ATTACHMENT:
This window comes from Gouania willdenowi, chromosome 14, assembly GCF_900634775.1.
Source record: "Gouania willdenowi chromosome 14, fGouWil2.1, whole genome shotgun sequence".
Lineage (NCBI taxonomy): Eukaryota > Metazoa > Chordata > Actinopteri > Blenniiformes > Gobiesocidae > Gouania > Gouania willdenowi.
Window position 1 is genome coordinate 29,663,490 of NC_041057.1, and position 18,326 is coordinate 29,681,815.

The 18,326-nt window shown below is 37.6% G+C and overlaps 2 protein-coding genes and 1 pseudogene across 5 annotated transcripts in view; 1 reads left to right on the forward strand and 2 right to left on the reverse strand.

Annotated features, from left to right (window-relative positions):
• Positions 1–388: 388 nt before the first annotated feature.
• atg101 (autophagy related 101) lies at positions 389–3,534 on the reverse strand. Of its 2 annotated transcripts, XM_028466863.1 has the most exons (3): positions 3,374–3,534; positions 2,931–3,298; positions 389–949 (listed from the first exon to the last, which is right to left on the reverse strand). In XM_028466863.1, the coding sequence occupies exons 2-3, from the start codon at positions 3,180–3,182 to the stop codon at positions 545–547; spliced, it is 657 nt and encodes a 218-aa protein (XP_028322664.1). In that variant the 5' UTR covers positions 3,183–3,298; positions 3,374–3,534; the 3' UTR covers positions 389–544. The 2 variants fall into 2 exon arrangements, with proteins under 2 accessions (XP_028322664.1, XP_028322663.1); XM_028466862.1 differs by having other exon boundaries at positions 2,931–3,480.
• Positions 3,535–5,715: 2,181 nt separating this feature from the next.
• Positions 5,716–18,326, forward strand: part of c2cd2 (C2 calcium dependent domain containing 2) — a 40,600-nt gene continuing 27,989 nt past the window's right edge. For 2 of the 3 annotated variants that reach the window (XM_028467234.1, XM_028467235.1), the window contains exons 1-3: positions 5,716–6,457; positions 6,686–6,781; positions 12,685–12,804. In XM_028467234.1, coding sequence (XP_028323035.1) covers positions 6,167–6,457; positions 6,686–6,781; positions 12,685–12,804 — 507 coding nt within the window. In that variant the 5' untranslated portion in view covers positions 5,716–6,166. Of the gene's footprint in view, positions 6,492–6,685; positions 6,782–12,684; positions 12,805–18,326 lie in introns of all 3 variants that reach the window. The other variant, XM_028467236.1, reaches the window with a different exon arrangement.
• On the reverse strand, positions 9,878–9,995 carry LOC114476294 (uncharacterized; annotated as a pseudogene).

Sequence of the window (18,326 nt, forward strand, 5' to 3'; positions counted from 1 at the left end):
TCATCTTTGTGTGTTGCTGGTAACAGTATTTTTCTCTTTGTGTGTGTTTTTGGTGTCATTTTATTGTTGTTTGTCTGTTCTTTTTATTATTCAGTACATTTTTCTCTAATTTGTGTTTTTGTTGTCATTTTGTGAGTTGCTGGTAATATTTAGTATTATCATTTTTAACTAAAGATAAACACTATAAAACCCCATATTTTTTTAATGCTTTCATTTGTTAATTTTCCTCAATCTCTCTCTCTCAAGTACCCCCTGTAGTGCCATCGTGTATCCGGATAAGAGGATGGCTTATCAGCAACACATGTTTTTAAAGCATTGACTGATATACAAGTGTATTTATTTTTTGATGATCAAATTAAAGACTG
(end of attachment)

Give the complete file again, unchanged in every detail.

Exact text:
This window comes from Gouania willdenowi, chromosome 14, assembly GCF_900634775.1.
Source record: "Gouania willdenowi chromosome 14, fGouWil2.1, whole genome shotgun sequence".
Lineage (NCBI taxonomy): Eukaryota > Metazoa > Chordata > Actinopteri > Blenniiformes > Gobiesocidae > Gouania > Gouania willdenowi.
Window position 1 is genome coordinate 29,663,490 of NC_041057.1, and position 18,326 is coordinate 29,681,815.

The 18,326-nt window shown below is 37.6% G+C and overlaps 2 protein-coding genes and 1 pseudogene across 5 annotated transcripts in view; 1 reads left to right on the forward strand and 2 right to left on the reverse strand.

Annotated features, from left to right (window-relative positions):
• Positions 1–388: 388 nt before the first annotated feature.
• atg101 (autophagy related 101) lies at positions 389–3,534 on the reverse strand. Of its 2 annotated transcripts, XM_028466863.1 has the most exons (3): positions 3,374–3,534; positions 2,931–3,298; positions 389–949 (listed from the first exon to the last, which is right to left on the reverse strand). In XM_028466863.1, the coding sequence occupies exons 2-3, from the start codon at positions 3,180–3,182 to the stop codon at positions 545–547; spliced, it is 657 nt and encodes a 218-aa protein (XP_028322664.1). In that variant the 5' UTR covers positions 3,183–3,298; positions 3,374–3,534; the 3' UTR covers positions 389–544. The 2 variants fall into 2 exon arrangements, with proteins under 2 accessions (XP_028322664.1, XP_028322663.1); XM_028466862.1 differs by having other exon boundaries at positions 2,931–3,480.
• Positions 3,535–5,715: 2,181 nt separating this feature from the next.
• Positions 5,716–18,326, forward strand: part of c2cd2 (C2 calcium dependent domain containing 2) — a 40,600-nt gene continuing 27,989 nt past the window's right edge. For 2 of the 3 annotated variants that reach the window (XM_028467234.1, XM_028467235.1), the window contains exons 1-3: positions 5,716–6,457; positions 6,686–6,781; positions 12,685–12,804. In XM_028467234.1, coding sequence (XP_028323035.1) covers positions 6,167–6,457; positions 6,686–6,781; positions 12,685–12,804 — 507 coding nt within the window. In that variant the 5' untranslated portion in view covers positions 5,716–6,166. Of the gene's footprint in view, positions 6,492–6,685; positions 6,782–12,684; positions 12,805–18,326 lie in introns of all 3 variants that reach the window. The other variant, XM_028467236.1, reaches the window with a different exon arrangement.
• On the reverse strand, positions 9,878–9,995 carry LOC114476294 (uncharacterized; annotated as a pseudogene).

Sequence of the window (18,326 nt, forward strand, 5' to 3'; positions counted from 1 at the left end):
TCATCTTTGTGTGTTGCTGGTAACAGTATTTTTCTCTTTGTGTGTGTTTTTGGTGTCATTTTATTGTTGTTTGTCTGTTCTTTTTATTATTCAGTACATTTTTCTCTAATTTGTGTTTTTGTTGTCATTTTGTGAGTTGCTGGTAATATTTAGTATTATCATTTTTAACTAAAGATAAACACTATAAAACCCCATATTTTTTTAATGCTTTCATTTGTTAATTTTCCTCAATCTCTCTCTCTCAAGTACCCCCTGTAGTGCCATCGTGTATCCGGATAAGAGGATGGCTTATCAGCAACACATGTTTTTAAAGCATTGACTGATATACAAGTGTATTTATTTTTTGATGATCAAATTAAAGACTG